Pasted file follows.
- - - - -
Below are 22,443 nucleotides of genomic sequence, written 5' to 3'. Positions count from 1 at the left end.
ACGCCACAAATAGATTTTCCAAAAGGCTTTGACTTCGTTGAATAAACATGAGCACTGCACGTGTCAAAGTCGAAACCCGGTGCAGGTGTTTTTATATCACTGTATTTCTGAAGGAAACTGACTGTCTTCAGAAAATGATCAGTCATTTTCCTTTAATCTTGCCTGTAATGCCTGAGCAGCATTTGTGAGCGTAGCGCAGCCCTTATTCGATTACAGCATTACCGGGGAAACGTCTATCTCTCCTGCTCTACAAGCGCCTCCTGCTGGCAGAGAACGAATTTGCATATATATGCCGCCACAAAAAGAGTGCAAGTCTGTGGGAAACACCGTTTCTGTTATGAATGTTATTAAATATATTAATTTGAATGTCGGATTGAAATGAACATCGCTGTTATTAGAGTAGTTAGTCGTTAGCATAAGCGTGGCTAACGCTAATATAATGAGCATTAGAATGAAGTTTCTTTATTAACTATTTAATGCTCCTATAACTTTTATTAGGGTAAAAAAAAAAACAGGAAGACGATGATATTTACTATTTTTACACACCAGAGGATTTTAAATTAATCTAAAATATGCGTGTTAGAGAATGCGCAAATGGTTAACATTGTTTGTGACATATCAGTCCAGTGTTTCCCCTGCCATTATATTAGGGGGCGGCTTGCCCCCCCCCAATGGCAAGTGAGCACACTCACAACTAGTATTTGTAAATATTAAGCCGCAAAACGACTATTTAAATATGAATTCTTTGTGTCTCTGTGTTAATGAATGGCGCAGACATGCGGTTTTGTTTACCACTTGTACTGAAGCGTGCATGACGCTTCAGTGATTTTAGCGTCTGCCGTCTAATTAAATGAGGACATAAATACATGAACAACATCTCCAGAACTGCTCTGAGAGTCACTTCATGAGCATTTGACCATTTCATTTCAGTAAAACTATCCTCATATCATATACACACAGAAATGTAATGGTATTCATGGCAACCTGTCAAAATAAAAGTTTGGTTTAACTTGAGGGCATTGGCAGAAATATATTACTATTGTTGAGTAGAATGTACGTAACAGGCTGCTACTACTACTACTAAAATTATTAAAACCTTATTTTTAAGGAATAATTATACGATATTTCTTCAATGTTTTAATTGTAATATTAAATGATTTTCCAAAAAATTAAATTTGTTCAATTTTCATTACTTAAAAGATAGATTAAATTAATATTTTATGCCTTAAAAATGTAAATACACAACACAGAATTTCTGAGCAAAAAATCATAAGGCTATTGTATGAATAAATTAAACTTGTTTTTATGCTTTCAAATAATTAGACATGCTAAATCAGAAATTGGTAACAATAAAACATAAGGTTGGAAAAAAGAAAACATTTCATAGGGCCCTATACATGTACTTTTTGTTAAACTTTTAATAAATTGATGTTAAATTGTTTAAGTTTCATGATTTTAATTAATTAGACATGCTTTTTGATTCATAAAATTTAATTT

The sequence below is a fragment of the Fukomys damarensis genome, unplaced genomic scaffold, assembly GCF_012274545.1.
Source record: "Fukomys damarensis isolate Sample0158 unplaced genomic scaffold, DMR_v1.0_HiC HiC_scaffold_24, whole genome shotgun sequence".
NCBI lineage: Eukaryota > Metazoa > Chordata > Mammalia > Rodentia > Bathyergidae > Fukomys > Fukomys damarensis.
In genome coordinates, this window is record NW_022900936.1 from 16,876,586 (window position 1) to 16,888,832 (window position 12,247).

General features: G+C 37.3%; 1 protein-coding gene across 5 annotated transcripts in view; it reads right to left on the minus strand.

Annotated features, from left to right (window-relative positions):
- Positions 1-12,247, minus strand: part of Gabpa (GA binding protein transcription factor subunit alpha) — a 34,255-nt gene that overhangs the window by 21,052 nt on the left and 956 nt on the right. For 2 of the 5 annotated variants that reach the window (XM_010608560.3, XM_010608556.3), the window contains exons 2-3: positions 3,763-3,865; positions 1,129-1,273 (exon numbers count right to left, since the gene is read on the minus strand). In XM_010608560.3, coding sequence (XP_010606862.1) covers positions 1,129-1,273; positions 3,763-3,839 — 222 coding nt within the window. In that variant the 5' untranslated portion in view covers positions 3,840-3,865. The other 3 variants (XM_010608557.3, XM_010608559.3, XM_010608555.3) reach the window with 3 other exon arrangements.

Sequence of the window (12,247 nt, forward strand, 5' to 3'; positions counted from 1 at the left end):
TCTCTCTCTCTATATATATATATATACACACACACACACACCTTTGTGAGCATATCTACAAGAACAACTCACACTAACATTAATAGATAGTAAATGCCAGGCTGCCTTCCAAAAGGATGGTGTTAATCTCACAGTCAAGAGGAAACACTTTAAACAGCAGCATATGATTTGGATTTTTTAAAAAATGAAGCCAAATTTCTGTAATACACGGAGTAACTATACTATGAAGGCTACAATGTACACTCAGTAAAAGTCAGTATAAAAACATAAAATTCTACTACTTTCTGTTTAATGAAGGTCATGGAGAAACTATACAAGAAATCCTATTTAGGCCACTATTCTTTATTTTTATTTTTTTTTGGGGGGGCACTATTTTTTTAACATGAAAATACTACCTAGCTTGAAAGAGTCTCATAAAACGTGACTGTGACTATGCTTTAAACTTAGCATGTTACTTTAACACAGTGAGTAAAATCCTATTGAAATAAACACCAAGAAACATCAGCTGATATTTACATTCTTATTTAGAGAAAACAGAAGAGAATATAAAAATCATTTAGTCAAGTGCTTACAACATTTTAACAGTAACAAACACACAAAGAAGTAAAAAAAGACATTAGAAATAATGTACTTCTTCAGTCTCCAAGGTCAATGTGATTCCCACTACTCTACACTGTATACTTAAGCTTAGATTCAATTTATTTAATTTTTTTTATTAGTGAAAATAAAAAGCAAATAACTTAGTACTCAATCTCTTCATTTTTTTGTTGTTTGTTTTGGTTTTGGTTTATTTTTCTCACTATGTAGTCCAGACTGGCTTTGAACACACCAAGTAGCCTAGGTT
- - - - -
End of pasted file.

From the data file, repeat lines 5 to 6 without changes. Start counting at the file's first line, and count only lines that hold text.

NCBI lineage: Eukaryota > Metazoa > Chordata > Mammalia > Rodentia > Bathyergidae > Fukomys > Fukomys damarensis.
In genome coordinates, this window is record NW_022900936.1 from 16,876,586 (window position 1) to 16,888,832 (window position 12,247).